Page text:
Many phases of the operation did not go perfectly, of course – there were some initial delays in the sampling of analysis results, for example. Nonetheless, the combined U.S. and Japanese collaboration and dedication allowed the U.S. forces assigned to overcome numerous obstacles and make the overall operation much more successful than might otherwise have been possible. By poolingeas, resources, and efforts – with, among other agencies and organizations, the U.S. Department of Energy, the Air Force’s own Radiation Assessment Team, the U.S. Armed Forces Radiobiology Research Institute, and the U.S. Defense Threat Reduction Agency – the Tomodachi team members came up with several innovative ways to meet the major and continuing challenges they faced. The team also received significant around-the-clock “reachback” support from DoD and DoE nuclear experts, and from the U.S. Environmental Protection Agency.
Operation Tomodachi may well prove to be a watershed event not only for the United States and Japan, but also for their friends and allies throughout the world. The DoE and DoD personnel on the scene gained invaluable hands-on experience and developed new – and now “combat-tested” – tools and methods that can be added to the theoretical and scientific data collected. Although different in both nature and outcome, the Level-7 radiation event (highest rating on the International Nuclear and Radiological Event Scale) at Fukushima might reasonably be considered, therefore, to be the current generation’s “Chernobyl.”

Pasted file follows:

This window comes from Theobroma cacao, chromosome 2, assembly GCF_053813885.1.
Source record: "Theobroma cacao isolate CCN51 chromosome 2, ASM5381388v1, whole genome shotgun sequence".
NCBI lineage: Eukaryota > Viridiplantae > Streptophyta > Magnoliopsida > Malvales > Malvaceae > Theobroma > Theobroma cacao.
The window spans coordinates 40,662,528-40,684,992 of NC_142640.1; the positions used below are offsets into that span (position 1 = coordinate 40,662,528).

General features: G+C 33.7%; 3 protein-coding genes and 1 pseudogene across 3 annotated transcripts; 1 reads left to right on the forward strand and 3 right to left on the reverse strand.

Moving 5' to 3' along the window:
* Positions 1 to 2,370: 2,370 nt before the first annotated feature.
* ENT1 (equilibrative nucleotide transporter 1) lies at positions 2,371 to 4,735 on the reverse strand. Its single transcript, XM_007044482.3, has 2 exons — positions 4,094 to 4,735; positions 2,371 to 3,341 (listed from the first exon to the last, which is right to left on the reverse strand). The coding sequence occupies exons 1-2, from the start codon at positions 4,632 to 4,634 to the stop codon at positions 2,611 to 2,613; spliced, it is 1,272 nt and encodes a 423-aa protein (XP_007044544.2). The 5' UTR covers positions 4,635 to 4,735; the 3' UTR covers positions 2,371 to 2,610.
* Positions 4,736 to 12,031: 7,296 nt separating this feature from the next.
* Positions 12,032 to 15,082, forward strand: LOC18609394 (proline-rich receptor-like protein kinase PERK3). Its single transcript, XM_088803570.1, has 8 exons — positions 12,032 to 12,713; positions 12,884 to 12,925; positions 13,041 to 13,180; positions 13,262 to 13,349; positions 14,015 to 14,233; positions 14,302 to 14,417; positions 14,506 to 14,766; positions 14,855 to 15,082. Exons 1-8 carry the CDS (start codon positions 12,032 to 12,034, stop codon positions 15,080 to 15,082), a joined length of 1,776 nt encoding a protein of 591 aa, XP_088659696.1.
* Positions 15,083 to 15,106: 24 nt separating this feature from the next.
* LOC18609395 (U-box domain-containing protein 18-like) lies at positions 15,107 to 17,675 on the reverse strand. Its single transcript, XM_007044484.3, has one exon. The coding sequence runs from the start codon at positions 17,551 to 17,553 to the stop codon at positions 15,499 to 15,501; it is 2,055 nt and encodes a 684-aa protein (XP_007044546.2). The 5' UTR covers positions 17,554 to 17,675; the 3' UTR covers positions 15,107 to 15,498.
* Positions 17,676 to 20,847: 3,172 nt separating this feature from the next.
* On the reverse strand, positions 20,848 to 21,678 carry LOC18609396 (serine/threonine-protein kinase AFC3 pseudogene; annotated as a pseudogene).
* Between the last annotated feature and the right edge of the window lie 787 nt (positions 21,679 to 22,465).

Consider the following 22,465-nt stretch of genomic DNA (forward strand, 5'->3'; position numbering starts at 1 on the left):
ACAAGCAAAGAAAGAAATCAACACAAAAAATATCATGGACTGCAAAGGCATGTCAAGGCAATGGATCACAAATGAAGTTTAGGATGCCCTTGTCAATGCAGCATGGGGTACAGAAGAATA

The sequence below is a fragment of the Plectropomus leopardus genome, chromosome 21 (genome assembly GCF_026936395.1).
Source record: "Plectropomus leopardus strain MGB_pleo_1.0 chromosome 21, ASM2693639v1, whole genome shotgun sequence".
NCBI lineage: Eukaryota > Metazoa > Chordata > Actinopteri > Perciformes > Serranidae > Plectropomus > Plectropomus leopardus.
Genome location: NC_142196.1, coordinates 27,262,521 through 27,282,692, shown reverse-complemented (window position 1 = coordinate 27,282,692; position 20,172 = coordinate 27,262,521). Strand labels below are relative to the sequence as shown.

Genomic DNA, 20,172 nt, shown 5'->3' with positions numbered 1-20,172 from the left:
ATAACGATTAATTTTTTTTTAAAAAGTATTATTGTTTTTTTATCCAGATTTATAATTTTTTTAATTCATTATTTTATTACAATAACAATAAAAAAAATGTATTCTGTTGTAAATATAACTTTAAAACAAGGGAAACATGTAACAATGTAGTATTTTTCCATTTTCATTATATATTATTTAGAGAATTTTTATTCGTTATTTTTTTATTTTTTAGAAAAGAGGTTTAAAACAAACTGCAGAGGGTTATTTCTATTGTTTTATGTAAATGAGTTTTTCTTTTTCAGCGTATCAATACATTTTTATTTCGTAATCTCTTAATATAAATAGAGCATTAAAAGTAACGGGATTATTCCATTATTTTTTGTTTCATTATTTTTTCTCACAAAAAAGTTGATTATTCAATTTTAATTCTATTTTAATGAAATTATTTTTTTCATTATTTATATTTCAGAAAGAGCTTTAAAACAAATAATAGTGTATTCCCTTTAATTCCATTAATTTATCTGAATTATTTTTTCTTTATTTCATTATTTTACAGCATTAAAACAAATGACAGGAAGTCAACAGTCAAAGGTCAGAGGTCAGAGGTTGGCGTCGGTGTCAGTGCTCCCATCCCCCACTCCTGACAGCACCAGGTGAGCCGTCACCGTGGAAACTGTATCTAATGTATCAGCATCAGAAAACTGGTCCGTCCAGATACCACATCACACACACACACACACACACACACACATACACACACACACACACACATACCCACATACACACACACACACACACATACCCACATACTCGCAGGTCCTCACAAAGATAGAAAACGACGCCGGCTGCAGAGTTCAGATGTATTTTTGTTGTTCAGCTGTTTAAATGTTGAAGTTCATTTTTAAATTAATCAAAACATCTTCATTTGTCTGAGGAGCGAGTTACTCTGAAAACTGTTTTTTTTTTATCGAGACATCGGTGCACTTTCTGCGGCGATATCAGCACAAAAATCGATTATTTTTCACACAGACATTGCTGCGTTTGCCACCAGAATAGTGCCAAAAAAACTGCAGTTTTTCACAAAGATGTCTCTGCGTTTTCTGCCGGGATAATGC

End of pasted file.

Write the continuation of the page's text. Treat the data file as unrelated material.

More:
To briefly summarize: Although no two events or incidents areentical in every aspect, many lessons can still be learned, to prepare more effectively for the next incident, not only by examining what worked during previous incidents, but also – and of perhaps greater importance, what did not work. Many of the lessons learned from Fukushima, and from Operation Tomodachi, will undoubtedly be applicable to the next major radiological event, whether that event is another Fukushima-level natural disaster or a terrorist attack.
Major Jamie Stowe, USAF, is a medical plans and operations officer who has more than 14 years of experience in emergency planning and response operations with the U.S. Air Force and the U.S. Army. He has not only completed a Department of Defense planning fellowship but also has been directly involved in numerous contingency operations – including those following Hurricanes Rita, Ike, Gustav, and Sandy, the Japanese tsunami and nuclear plant responses, and the 2010 earthquake in Haiti. He holds a master’s degree in Business Administration and is currently pursuing a master’s degree in National Security and Strategic Studies from the U.S. Naval War College.